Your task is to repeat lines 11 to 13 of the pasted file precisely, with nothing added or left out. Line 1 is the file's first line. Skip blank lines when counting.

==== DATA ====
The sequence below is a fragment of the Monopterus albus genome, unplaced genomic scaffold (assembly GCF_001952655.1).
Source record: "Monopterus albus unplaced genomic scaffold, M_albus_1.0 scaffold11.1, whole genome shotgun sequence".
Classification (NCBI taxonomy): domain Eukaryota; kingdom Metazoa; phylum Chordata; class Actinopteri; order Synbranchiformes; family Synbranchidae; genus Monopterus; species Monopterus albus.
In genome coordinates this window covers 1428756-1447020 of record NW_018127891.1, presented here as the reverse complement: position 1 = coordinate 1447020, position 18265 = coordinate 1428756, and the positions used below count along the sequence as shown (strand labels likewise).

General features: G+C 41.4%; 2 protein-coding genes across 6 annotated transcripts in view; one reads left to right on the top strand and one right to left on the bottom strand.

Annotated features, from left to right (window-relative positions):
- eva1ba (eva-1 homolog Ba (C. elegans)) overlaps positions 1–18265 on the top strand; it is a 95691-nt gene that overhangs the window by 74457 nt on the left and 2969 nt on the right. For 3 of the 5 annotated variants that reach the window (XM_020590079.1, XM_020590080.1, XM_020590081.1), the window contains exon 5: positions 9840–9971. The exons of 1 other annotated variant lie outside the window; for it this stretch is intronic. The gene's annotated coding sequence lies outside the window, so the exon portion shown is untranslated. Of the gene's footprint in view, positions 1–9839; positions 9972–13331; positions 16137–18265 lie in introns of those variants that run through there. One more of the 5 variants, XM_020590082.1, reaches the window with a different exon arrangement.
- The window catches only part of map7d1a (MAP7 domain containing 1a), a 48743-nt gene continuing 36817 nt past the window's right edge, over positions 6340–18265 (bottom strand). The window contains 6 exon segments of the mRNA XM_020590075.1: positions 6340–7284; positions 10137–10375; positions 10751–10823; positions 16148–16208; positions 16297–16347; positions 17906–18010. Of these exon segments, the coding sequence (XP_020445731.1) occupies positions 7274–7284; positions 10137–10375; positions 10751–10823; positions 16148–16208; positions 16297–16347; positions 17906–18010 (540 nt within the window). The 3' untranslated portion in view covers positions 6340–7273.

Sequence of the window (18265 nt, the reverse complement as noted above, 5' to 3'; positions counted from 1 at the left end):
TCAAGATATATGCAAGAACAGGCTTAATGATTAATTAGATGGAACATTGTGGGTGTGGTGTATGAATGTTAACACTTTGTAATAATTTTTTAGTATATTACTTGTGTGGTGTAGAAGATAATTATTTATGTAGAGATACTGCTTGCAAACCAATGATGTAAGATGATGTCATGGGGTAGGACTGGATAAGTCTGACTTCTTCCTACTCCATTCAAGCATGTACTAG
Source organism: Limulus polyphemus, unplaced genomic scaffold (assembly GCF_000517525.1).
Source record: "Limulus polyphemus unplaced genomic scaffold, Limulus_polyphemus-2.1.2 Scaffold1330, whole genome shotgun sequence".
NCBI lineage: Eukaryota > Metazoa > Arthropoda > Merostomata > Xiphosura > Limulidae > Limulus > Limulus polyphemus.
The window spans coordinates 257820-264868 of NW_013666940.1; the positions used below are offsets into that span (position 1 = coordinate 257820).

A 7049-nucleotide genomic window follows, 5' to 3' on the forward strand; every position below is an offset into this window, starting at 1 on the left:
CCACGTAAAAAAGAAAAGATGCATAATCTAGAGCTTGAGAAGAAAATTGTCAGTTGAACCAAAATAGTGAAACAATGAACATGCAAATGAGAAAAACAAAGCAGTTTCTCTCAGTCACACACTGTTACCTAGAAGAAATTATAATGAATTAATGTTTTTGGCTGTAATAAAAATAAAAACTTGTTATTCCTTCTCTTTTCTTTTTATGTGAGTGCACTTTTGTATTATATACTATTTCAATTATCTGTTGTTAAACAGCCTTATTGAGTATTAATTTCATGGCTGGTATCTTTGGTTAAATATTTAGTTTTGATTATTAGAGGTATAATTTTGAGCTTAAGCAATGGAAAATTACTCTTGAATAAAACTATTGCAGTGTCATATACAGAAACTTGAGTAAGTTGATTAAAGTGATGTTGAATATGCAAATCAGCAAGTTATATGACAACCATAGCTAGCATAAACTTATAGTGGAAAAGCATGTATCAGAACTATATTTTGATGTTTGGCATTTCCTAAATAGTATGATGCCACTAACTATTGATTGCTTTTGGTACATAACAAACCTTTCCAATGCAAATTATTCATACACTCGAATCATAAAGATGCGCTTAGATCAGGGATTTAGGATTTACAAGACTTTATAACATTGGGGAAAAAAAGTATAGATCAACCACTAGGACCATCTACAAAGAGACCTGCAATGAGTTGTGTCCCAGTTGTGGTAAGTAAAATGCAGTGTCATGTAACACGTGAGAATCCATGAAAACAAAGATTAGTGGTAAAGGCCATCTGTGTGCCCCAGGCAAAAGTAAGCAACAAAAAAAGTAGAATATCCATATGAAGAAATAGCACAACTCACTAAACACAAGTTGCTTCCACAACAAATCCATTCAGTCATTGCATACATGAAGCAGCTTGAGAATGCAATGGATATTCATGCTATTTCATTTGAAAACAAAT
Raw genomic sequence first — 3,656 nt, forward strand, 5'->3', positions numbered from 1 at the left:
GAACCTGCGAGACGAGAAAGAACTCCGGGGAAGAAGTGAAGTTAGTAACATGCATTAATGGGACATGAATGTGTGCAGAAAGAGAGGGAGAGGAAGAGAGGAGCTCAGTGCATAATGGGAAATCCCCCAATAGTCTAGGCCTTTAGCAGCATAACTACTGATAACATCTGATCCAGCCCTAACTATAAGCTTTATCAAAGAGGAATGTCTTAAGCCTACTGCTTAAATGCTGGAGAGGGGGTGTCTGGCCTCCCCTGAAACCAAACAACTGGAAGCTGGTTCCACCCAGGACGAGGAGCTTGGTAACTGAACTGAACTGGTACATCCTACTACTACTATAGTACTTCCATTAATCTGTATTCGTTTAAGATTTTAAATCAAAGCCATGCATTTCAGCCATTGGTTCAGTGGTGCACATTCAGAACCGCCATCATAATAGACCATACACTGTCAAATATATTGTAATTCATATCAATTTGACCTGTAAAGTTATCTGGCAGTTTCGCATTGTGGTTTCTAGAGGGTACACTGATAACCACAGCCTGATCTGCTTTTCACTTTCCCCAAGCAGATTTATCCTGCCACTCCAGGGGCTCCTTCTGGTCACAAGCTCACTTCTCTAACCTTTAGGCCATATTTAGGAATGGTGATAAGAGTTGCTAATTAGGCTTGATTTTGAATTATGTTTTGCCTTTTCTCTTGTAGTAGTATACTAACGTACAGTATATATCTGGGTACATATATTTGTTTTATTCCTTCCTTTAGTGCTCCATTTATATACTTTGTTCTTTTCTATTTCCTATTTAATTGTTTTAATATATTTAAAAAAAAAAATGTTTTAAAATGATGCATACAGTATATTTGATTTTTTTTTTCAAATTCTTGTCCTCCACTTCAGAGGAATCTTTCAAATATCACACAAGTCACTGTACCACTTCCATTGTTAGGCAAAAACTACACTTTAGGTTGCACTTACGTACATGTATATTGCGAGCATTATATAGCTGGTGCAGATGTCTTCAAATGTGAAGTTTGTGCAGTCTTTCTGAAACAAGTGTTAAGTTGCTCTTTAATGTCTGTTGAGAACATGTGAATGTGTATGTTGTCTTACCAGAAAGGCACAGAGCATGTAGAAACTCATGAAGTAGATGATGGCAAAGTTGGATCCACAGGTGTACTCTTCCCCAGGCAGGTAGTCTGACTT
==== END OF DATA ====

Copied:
Source organism: Limulus polyphemus, unplaced genomic scaffold (assembly GCF_000517525.1).
Source record: "Limulus polyphemus unplaced genomic scaffold, Limulus_polyphemus-2.1.2 Scaffold1330, whole genome shotgun sequence".
NCBI lineage: Eukaryota > Metazoa > Arthropoda > Merostomata > Xiphosura > Limulidae > Limulus > Limulus polyphemus.